Nonprofit organizations that deliver social services to Native Americans in Minnesota still struggle to quantify economic conditions for the Native population. They grapple for ways to measure social successes in economic terms and, at the same time, appeal for resources that haven’t fully recovered from the Great Recession of 2008-2009.
It’s not that money from foundations and government programs are just now catching up, said Joe Hobot, president and chief executive officer at American Indian OIC (AIOIC) in Minneapolis. Information on current conditions for the Native population is lacking when compared to other racial and ethnic groups, he said.
Grant programs from government agencies and the philanthropic foundations were changed over the past eight years, often from mission-driven to program-driven goals that need measurement, he said. While measured outcomes can justify support for the programs, it can also make finding support to cover overhead expenses more difficult.
“We can’t show jobs gained from training programs in one year when you are helping unemployed people with third grade math and fourth grade reading skills,” he said. We don’t have a way to show progress from our ‘wrap-around’ services that get people into the workforce.”
Meanwhile, U.S. Census Bureau and state monitoring agencies come up short in actually tracking data on Native American unemployment, joblessness, household incomes, and even identifying who is a Native American.
By extrapolating data that is available, however, Hobot said it appears one in two American Indians living in Minnesota are “jobless.” That combines people who are officially listed as unemployed with those who aren’t considered to be part of the workforce.
Patina Park, executive director of the Minnesota Indian Women’s Resource Center in Minneapolis, said funding support for her social service programs are now just getting back to pre-Great Recession levels. That recovery is fueled by federal funds, she said, and not by more local sources of financial support.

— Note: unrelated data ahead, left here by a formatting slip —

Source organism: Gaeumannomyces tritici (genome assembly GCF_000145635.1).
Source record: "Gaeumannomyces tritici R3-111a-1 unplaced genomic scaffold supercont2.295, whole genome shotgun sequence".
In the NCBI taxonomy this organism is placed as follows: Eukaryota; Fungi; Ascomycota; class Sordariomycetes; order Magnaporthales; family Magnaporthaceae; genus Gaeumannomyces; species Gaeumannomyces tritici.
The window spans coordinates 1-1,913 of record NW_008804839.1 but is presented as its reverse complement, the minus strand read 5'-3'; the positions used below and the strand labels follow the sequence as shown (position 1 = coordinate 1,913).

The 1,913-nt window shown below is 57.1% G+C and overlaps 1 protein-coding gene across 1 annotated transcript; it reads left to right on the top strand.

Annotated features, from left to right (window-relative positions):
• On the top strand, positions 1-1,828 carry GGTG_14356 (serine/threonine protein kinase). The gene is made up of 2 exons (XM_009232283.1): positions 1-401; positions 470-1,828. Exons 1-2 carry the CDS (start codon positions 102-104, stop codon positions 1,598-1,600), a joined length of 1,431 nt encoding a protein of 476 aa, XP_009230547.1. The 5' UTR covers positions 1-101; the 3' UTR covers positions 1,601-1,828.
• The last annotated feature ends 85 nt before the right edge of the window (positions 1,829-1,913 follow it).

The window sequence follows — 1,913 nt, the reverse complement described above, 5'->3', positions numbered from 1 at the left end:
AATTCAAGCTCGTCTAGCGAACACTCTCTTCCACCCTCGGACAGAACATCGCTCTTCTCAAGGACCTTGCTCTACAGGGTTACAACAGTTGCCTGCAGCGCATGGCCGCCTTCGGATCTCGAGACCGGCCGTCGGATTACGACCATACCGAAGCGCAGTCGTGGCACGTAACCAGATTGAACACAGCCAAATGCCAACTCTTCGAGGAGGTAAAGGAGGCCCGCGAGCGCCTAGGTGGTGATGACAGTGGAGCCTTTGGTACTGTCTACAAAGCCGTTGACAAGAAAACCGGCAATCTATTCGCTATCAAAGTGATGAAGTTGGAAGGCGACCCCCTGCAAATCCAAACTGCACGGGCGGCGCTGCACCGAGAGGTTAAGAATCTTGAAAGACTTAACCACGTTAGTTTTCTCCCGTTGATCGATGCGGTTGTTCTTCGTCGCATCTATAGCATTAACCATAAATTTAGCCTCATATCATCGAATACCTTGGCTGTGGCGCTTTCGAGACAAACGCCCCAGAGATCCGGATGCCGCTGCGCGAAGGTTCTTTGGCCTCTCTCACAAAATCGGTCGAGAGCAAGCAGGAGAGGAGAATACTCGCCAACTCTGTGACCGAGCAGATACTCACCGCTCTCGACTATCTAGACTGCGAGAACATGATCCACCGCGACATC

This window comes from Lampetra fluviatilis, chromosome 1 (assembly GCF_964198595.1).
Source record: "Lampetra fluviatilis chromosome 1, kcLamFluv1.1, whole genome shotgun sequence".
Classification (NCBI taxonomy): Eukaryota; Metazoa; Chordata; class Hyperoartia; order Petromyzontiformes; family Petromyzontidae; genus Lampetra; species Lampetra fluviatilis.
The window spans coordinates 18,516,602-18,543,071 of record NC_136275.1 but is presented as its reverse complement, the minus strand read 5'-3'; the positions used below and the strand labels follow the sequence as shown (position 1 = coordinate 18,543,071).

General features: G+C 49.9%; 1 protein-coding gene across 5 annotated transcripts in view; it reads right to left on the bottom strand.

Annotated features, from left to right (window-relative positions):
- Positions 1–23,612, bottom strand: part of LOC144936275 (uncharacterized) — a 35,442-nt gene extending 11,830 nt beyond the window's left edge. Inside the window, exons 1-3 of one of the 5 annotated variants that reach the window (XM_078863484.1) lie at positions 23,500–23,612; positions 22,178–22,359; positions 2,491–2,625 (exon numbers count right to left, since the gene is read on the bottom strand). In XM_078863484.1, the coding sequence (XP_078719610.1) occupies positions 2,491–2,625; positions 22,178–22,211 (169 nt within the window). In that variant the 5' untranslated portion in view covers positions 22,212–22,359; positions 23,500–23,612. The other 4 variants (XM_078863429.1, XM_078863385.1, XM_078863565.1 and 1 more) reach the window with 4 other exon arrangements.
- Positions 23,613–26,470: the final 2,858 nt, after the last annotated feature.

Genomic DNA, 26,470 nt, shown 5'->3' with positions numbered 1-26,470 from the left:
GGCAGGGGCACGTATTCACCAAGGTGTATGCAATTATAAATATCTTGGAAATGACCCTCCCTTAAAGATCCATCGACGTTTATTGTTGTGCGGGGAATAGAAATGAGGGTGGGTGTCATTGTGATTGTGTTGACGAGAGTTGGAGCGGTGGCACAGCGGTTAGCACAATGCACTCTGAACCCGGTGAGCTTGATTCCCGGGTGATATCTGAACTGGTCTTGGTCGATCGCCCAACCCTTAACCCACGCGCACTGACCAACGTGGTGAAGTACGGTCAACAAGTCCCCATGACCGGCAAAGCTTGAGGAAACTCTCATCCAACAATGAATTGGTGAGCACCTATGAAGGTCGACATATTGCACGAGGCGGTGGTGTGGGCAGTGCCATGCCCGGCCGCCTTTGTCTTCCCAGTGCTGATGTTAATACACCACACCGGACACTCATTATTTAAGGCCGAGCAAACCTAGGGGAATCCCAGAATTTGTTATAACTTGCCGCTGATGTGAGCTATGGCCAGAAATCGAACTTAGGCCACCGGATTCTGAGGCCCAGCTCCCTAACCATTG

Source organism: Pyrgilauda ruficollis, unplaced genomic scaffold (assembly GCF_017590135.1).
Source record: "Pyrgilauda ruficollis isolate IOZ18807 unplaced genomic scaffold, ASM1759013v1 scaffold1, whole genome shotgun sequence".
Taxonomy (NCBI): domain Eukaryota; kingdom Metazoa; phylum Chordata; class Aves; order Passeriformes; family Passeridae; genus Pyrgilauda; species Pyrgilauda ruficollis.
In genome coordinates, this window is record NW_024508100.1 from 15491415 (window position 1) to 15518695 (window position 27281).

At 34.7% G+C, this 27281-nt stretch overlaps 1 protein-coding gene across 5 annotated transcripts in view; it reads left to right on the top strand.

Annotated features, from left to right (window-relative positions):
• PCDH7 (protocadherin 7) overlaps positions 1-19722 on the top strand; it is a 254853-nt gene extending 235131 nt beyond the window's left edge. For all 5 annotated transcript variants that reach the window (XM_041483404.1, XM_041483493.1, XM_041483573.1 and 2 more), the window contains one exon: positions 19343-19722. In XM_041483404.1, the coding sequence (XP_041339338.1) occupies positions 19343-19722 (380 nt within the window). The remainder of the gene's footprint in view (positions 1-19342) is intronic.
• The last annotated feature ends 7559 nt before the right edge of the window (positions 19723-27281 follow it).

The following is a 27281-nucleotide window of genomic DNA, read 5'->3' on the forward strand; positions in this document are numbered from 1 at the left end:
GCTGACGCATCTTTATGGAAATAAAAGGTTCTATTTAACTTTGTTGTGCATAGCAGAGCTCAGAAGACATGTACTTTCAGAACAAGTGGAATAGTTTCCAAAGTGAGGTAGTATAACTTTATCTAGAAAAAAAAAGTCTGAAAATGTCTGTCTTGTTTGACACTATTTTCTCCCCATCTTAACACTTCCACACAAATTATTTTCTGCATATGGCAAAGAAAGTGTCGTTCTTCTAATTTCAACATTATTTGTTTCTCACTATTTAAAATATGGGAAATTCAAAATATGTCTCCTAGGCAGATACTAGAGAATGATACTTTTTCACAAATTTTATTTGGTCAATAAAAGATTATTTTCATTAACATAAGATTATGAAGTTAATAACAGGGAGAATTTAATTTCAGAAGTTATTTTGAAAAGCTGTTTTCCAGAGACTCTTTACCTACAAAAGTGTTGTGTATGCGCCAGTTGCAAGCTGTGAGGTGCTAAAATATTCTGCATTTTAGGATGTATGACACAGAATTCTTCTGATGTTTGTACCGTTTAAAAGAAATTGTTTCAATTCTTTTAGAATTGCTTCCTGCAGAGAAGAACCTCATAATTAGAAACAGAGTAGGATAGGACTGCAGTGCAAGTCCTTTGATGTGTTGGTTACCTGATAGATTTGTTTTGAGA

The Federal Reserve Bank of Minneapolis reported in April 2015 that foundational assets in general had recovered to pre-2008 levels. In its Fedgazette magazine, the Fed noted the recovery was uneven for groups and geographies. The lingering economic disparity from the recession had created more need for services even as funding support dwindled.
The Fedgazette article, All In The (nNonprofit) Family, quoted Katie Barr of the Nonprofits Assistance Fund in Minneapolis in saying service delivery models in the social services sector are labor intensive so program and productivity efficiency gains over time are small.
This is the reality facing Hobot, Park, and at least 20 other social services providers for the Native American communities in the Twin Cities and statewide.
“We’ve been helped by some federal grants,” Park said. “That brings us back to about where we were before the recession.” At the same time, she added, foundations that support social service programs are slowly recovering their own budgets. Local government support, especially from counties, still lags where government budgets reflect problems from the housing market’s collapse and its spillover on property taxes, she added.
While economists and political scientists would predict a lag time for recovery from something as severe as the Great Recession, the impact on communities in need is predictably greater than for a state’s general population. It also contributes to the income inequality that continues to divide the state and nation.